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1.2 Ensure each local SCOPH has a member of the National SCOPH they can phone 1.3 Create reports that will identify areas for support early 1.4 Ensure all local SCOPHs are communicating with each other

Establishing S

1.5 Develop a system of rules that everyone inputs into ad everyone agrees to that will govern what we do and how we communicate as SCOPH

Together these sub-objectives (1.1-1.5) now completely answer the question “How?”. But you might even start to think “How?” to a sub-objective... 1.1 Develop regular two-way email communication between SCOPH National and SCOPH local branches. But How are we going to do this?! Time for some more sub-objectives... 1.1.1 Ensure each SCOPH committee has an active email account 1.1.2 Develop a system of weekly emails from SCOPH National to local SCOPHs letting them know everything that’s going on 1.1.3 Ask for SCOPH branches to send monthly email updates to SCOPH National This can go on and on, until you get silly numbers like “1.5.7.3 SCOPH treasurer to design a questionnaire at the end of each financial year.” You know you don’t need any more sub-objectives when the current ones completely answer the question “How?”. From any rank- the objectives in the lower ranks answer the question “How”, and the objectives in the higher ranks answer the question “why?”. So if you get to 3.2 and ask “Why on earth should I do this?” – then the answer is- “to achieve objective 3”...why achieve objective 3? Because only by achieving objective 3 will you achieve the vision mission statements, which you have all agreed to. Now you have a ready-made answer to any committee member who asks why they have been given a particular job! Last thing to say is that it’s good practice to try to make sure your final sub-objectives (i.e. the ones that completely answer the question “How?”) are SMART... SMART means: - Specific (e.g. “The SCOPH Treasurer will design a questionnaire for all local


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SCOPHS to evaluate the financial year”, but not “There will be financial questions”)

- Measurable (e.g. “The SCOPH Treasurer will send out the questionnaire to 12 local SCOPHS, 3 times in the year”, but not “The questions will be sent out”) - Achievable (e.g. “The SCOPH Treasurer will send the questionnaire 3 times”, not

“The SCOPH National Treasurer will send a 1000-page questionnaire every day”) SCOPH - Relevant (e.g. “The SCOPH Treasurer will send out a financial questionnaire to local SCOPHs”, but not “The SCOPH National Treasurer will send out a favourite movie questionnaire to her family”) - Time-bound (e.g. “The SCOPH Treasurer will send out a questionnaire by 31st October, 31st January and 31st July”, but not “The SCOPH Treasurer will send out 3 questionnaires.” So let’s put these all together: BAD example: “1.5.1 There will be many financial questions for SCOPHians and others to evaluate SCOPH” SMART example: “1.5.1 The SCOPH Treasurer will design a questionnaire to send out 3 times in the year to 12 local SCOPHs to evaluate the financial year. These will be sent out by 31st October, January and July each year.” I can see you’re eager to get going now. Once you’ve set a vision, a mission, objectives and sub-objectives you will basically have a ready-made plan for the year and can get going with it. The other great thing is that your whole committee will have been involved in designing it so they’ll all aiming for the same thing. Here’s some tips on planning gathered from SCOPHians around the world: “Produce your big plan for a year, and then smaller activity plans for important days. It’s important to have a long-term vision, but it must also translate to events on the ground.” “Have the proposals and plan of action clear enough for local coordinators to be able to manage it.”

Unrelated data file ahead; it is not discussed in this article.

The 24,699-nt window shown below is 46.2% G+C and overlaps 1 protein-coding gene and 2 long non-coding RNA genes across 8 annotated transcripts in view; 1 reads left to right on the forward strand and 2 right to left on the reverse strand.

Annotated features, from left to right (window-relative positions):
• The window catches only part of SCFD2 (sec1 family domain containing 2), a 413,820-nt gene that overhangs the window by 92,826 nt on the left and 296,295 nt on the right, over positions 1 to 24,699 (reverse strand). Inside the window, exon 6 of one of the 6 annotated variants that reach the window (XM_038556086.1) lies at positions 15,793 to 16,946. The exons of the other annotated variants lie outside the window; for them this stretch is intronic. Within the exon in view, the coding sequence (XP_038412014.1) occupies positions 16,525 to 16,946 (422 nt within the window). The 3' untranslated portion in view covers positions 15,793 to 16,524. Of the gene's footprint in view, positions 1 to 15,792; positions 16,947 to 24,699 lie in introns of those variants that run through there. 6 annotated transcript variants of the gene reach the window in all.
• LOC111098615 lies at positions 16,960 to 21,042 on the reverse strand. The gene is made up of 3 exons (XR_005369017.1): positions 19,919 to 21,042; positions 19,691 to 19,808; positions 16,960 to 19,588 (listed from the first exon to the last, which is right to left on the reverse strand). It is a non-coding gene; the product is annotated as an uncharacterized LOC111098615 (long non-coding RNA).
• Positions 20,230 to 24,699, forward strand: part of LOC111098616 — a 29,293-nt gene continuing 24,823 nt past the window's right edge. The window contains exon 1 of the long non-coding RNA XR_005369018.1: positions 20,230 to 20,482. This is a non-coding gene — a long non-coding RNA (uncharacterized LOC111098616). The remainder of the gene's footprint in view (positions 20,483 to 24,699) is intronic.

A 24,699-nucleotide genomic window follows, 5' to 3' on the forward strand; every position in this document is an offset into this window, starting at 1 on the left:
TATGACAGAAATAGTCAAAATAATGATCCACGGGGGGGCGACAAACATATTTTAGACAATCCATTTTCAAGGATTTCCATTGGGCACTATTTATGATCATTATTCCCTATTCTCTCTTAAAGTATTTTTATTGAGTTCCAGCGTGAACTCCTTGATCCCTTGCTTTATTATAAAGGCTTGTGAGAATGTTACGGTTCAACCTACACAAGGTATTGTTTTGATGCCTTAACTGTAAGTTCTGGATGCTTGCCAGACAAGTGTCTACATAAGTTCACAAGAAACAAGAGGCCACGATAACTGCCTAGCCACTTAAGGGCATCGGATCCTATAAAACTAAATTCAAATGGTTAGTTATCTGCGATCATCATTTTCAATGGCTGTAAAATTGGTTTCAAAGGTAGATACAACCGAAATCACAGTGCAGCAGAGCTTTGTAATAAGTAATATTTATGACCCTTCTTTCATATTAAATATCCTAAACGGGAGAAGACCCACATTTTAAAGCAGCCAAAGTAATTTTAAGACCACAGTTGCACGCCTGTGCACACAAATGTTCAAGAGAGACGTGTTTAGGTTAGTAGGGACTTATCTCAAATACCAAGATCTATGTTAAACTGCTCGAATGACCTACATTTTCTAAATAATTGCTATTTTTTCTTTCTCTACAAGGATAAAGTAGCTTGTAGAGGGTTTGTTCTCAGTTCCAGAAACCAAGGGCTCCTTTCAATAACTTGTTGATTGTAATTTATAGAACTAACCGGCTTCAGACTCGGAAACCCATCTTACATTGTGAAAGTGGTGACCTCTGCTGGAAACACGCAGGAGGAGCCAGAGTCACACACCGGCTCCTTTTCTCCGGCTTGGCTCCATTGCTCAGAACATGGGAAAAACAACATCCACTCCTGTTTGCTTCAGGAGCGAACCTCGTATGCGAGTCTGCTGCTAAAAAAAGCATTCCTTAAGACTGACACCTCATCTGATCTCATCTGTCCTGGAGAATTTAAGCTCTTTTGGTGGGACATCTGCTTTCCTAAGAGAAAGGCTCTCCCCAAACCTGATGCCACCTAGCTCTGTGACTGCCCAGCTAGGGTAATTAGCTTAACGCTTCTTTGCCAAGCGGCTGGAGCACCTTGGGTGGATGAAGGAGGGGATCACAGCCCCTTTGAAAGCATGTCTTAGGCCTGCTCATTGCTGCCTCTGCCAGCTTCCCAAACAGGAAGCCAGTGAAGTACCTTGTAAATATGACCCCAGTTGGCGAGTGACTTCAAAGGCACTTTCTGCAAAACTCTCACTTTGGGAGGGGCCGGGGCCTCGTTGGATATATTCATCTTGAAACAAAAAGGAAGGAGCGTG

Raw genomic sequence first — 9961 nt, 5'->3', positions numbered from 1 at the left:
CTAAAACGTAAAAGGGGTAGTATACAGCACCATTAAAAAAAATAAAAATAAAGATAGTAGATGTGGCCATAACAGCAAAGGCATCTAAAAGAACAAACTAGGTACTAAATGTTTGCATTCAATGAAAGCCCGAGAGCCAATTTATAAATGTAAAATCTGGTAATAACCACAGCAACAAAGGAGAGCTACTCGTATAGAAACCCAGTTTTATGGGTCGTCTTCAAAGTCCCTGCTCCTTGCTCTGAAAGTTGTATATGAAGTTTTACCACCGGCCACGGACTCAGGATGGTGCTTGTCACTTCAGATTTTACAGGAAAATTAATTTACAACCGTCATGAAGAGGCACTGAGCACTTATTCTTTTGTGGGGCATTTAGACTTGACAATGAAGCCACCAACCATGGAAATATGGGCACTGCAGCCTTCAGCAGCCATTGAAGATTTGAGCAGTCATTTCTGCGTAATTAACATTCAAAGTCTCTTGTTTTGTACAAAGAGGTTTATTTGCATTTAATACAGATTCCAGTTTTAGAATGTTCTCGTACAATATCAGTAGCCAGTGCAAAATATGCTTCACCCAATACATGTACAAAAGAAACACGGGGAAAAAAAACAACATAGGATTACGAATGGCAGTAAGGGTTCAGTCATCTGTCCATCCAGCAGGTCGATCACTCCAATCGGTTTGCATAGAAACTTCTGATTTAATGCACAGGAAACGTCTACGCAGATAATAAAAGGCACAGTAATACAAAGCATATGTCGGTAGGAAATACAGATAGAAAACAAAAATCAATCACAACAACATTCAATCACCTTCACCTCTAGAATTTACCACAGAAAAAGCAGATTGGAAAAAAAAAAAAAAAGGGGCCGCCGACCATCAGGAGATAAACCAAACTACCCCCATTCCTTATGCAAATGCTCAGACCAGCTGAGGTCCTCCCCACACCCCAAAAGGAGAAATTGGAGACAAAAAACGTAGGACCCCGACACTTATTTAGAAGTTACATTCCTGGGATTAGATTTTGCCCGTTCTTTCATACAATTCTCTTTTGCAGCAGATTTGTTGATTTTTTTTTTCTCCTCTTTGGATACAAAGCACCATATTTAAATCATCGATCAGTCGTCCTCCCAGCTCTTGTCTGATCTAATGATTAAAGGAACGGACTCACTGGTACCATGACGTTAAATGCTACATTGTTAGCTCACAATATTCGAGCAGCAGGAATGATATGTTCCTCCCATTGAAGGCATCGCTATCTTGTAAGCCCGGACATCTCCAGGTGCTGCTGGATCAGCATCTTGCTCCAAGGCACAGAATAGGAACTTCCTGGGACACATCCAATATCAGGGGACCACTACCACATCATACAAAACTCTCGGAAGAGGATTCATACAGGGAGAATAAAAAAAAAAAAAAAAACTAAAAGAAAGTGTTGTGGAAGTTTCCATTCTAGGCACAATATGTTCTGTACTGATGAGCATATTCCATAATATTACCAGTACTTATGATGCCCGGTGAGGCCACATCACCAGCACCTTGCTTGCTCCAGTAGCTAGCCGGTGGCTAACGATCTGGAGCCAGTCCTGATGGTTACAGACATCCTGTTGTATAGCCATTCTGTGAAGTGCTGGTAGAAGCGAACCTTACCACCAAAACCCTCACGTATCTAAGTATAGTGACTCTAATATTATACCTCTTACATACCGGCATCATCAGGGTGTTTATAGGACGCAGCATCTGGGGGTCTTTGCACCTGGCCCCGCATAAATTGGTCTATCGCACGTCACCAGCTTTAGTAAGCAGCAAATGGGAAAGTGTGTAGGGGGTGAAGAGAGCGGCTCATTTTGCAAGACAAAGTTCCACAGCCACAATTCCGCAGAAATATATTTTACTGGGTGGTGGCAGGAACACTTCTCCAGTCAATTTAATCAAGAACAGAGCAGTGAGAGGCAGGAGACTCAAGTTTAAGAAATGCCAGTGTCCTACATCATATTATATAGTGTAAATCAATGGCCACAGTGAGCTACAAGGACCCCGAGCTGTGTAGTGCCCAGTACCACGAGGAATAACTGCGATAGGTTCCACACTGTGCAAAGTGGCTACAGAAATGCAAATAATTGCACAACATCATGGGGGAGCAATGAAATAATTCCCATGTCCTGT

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“I quite like the idea of a social contract. We gave our committee 1 week to fill in their fears, expectations and goals on a googledoc, then we had an msn meeting to talk about it. At the meeting we decided “this is what we want to do and we want to do it together”. A common fear was “not effective communication”, a common expectation was “respect the deadlines” and our common goal was “make SCOPH a powerful team.”” “Motivate SCOPH members to start projects of their own, and to take the initiative, innovate.” “Compare results for similar projects and share best practice. Set some common goals across all projects. It’s really helpful to have an overall SCOPH strategic plan which all feeds into the same vision. This really empowers the team.”

1.4 The dream team The last consideration for you is your dream team. Don’t just recruit people to your committee because that’s how it’s always been done. Think about who you actually need, what their responsibilities will be, who they report to and what their workload will be like. It makes a lot of sense to design your committee structure based on your strategic plan 2. Keeping things going Great, so we’ve started something amazing- but what’s the point if it just stops there? One of the most common problems for SCOPH is that people set up amazing committees or projects and then when their medical work gets busy and they leave, everything goes wrong. If communication is the most important thing in medicine, why should it be any different with SCOPH? 2.1 Communication Here’s some tips from our international friends on how to communicate well in a SCOPH team: “I think that how you present yourself make a real difference. For externals or for recruitment I always like to introduce myself, who I am, what I am working on... I also like to focus on what people can gain and learn from the SCOPH experience- the positives. I like to foster a sense of community- you’ll not only be a leader but also a member of the project.”